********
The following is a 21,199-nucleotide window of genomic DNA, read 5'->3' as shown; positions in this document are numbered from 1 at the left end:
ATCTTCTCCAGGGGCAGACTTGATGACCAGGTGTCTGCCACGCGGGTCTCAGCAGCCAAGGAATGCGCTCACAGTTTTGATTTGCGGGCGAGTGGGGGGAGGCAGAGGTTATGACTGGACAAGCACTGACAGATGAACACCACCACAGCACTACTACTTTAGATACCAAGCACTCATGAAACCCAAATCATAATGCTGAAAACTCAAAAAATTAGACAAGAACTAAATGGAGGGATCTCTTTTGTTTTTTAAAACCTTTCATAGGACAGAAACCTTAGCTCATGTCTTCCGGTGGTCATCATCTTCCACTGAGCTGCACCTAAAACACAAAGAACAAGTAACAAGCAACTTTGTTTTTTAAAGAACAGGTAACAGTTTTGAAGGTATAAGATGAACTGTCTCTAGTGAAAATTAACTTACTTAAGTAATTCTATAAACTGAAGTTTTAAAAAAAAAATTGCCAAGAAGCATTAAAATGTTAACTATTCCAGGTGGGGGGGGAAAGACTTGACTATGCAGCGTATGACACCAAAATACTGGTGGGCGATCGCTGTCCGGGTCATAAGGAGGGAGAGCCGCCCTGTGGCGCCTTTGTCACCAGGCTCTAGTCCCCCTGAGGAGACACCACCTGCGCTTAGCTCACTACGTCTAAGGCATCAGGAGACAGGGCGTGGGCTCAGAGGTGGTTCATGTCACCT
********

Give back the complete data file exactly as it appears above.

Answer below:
The following is a 21,199-nucleotide window of genomic DNA, read 5'->3' as shown; positions in this document are numbered from 1 at the left end:
ATCTTCTCCAGGGGCAGACTTGATGACCAGGTGTCTGCCACGCGGGTCTCAGCAGCCAAGGAATGCGCTCACAGTTTTGATTTGCGGGCGAGTGGGGGGAGGCAGAGGTTATGACTGGACAAGCACTGACAGATGAACACCACCACAGCACTACTACTTTAGATACCAAGCACTCATGAAACCCAAATCATAATGCTGAAAACTCAAAAAATTAGACAAGAACTAAATGGAGGGATCTCTTTTGTTTTTTAAAACCTTTCATAGGACAGAAACCTTAGCTCATGTCTTCCGGTGGTCATCATCTTCCACTGAGCTGCACCTAAAACACAAAGAACAAGTAACAAGCAACTTTGTTTTTTAAAGAACAGGTAACAGTTTTGAAGGTATAAGATGAACTGTCTCTAGTGAAAATTAACTTACTTAAGTAATTCTATAAACTGAAGTTTTAAAAAAAAAATTGCCAAGAAGCATTAAAATGTTAACTATTCCAGGTGGGGGGGGAAAGACTTGACTATGCAGCGTATGACACCAAAATACTGGTGGGCGATCGCTGTCCGGGTCATAAGGAGGGAGAGCCGCCCTGTGGCGCCTTTGTCACCAGGCTCTAGTCCCCCTGAGGAGACACCACCTGCGCTTAGCTCACTACGTCTAAGGCATCAGGAGACAGGGCGTGGGCTCAGAGGTGGTTCATGTCACCT